Sunday, February 15, 2009

Lydia's Valentine

Lydia Bennet's Online Diary.
At this time of the year I always read Pride and Prejudice and I thought it would be fun to see what Lydia is thinking about all the goings on at Longbourn. Lydia's online diary starts just before Mr Bingley arrives and finishes where my novel, Lydia Bennet's Story, begins.


February 14th, 1802

Rebecca the housemaid came to our door this morning with a breakfast treat of rolls and a cup of chocolate. She set down the tray, put more coal on the fire and then stood before the bed looking for all the world as if she bore it on her shoulders.
“Begging your pardon, Miss Lydia,” she whispered, looking about her as if she expected us to be intruded upon at any moment, “Forgive me if I have done wrong, but I thought it would be best not to hand this over to you in front of your mother and father. I found this letter addressed to you lying on the hall carpet, just poked under the door. I hope that’s right, miss,” she added, and took from her grubby pocket, a letter, sealed with red wax.

“Oh, Rebecca!” I exclaimed as I took in the seal that was formed into the shape of a heart. “Do stay. If you promise not to breathe a word, I shall read it to you.”
Kitty chose this moment to awake and as I produced the letter with a flourish and waved the heart under her nose, she squealed, expressing both her excitement and dismay at never having had any valentine ever profess his love on paper and asserted that she probably never would.

The seal was carefully broken to reveal a poem written in miniature script and decorated with a border of hearts pricked out with a pin.

Oh! Thou unkind one! prithee tell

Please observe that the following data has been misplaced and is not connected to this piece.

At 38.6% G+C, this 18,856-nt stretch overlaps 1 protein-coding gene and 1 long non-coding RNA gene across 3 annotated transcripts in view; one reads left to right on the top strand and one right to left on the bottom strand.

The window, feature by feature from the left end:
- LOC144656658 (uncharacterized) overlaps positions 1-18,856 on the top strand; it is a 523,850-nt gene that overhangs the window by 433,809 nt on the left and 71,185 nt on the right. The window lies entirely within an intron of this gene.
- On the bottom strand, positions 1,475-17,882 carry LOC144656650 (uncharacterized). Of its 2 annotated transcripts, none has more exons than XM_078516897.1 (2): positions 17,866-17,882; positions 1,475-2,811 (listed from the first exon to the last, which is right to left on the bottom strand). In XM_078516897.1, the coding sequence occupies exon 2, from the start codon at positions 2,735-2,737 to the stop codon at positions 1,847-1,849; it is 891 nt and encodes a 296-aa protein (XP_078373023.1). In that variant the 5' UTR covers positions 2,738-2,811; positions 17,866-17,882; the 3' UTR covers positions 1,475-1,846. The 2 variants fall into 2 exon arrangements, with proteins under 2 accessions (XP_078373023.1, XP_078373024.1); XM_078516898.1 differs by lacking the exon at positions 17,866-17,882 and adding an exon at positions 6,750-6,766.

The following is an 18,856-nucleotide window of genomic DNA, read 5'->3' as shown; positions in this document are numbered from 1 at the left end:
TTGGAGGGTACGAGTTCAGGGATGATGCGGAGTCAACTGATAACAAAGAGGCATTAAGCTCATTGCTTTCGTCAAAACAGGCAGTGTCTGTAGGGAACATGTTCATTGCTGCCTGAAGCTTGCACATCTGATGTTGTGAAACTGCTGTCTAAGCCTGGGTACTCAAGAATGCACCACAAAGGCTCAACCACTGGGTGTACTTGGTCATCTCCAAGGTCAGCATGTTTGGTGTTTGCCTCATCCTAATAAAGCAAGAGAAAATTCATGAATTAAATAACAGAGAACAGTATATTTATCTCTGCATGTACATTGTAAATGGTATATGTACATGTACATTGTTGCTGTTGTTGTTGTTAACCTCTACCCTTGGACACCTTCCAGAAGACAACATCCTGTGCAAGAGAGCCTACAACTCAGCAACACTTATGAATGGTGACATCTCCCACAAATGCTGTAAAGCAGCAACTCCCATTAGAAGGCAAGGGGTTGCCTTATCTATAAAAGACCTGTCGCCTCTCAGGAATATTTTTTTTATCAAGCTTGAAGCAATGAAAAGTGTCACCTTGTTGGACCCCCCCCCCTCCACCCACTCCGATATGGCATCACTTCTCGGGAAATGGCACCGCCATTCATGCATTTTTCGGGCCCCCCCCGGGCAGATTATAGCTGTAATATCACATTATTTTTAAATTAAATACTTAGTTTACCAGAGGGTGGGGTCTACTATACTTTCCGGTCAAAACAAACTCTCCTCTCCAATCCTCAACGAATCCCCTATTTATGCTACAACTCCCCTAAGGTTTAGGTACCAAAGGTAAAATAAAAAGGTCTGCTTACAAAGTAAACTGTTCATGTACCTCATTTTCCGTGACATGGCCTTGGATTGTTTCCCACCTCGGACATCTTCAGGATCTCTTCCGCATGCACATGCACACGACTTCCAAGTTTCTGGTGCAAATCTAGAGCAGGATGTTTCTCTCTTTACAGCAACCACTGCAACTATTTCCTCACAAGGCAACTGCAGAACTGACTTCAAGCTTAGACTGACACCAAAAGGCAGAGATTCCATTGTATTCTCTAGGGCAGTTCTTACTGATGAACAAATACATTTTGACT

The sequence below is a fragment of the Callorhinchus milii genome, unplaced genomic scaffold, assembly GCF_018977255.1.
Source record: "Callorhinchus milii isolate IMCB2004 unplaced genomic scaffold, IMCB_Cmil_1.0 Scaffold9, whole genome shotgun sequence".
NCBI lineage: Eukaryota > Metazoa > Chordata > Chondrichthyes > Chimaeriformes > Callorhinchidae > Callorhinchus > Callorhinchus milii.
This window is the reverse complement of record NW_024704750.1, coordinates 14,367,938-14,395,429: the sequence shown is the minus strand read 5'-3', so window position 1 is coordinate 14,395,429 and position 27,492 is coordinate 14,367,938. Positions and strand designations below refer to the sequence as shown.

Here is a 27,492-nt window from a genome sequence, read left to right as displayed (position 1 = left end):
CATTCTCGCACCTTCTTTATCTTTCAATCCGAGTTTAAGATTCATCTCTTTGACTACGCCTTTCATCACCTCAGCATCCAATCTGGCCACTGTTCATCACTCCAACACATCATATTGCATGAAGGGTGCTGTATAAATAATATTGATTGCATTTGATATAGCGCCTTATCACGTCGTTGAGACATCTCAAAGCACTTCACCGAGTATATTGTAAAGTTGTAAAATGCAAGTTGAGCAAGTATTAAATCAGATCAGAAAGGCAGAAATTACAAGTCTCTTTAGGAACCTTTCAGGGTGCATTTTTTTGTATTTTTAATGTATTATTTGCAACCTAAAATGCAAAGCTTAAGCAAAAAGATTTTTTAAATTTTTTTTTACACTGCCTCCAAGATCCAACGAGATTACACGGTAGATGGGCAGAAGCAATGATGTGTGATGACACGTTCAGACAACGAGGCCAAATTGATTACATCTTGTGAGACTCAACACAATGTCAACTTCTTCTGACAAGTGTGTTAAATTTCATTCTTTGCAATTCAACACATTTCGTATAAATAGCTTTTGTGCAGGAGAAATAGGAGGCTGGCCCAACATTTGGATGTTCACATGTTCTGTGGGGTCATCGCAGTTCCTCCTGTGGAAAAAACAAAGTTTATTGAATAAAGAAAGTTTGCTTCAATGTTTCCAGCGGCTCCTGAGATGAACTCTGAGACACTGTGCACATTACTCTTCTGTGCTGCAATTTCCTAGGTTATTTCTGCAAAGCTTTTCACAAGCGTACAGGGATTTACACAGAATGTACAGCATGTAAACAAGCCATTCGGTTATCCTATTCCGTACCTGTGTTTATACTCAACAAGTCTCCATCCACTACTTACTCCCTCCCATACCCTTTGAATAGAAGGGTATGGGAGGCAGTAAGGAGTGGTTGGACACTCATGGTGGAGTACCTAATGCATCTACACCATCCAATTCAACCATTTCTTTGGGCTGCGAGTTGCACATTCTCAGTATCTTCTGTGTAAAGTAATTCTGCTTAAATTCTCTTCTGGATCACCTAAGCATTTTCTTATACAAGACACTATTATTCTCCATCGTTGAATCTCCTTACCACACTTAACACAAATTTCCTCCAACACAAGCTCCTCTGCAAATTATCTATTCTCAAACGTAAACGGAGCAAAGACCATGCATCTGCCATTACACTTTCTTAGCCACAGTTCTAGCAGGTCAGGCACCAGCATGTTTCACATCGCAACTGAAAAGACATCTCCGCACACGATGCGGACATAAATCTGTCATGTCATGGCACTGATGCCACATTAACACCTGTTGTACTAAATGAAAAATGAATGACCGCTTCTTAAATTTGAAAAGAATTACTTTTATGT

Why thus from me, in haste, you go?
None else can love thee half so well,
Then do not, do not leave me so.
If fate ordains that we must part,
And I must ev’ry joy resign;
Then grief will quickly break that heart,
Which, while it throbs, shall still be thine.

“It must be from Captain Carter!” shrieked Kitty. “It can be no other. Oh, Lydia, he must love you very much to take the trouble to write and tell you.”
“How can it be the Captain, Kitty?” I cried, despairing at her stupidity. “He has just got engaged, as you well know, and besides, I can distinguish his handwriting and this is not it. In any case, I cannot imagine Richard Carter pricking out a decoration to save my life!”
“Unless he had a hand in its making,” chimed in Rebecca who had been staring mute and afraid to speak lest we sent her away.
“And if not, then it must be from someone else!” Kitty exclaimed, grabbing the letter and peering intently at the handwriting. “I swear there is something familiar about this writing, but I cannot think why that should be. I feel sure I have seen it somewhere before.”

We are all intrigued but I am certain that this proclamation of love has nothing to do with Captain Carter and has come from another quarter. How I am to find out I do not know but, I shall be most careful to observe the manners of all my gentlemen acquaintances when next in Meryton. No doubt my valentine will give me a sign. I must admit this little escapade has cheered me up beyond measure and I feel most excited at the prospect of a valentine beau!

Lydia Bennet

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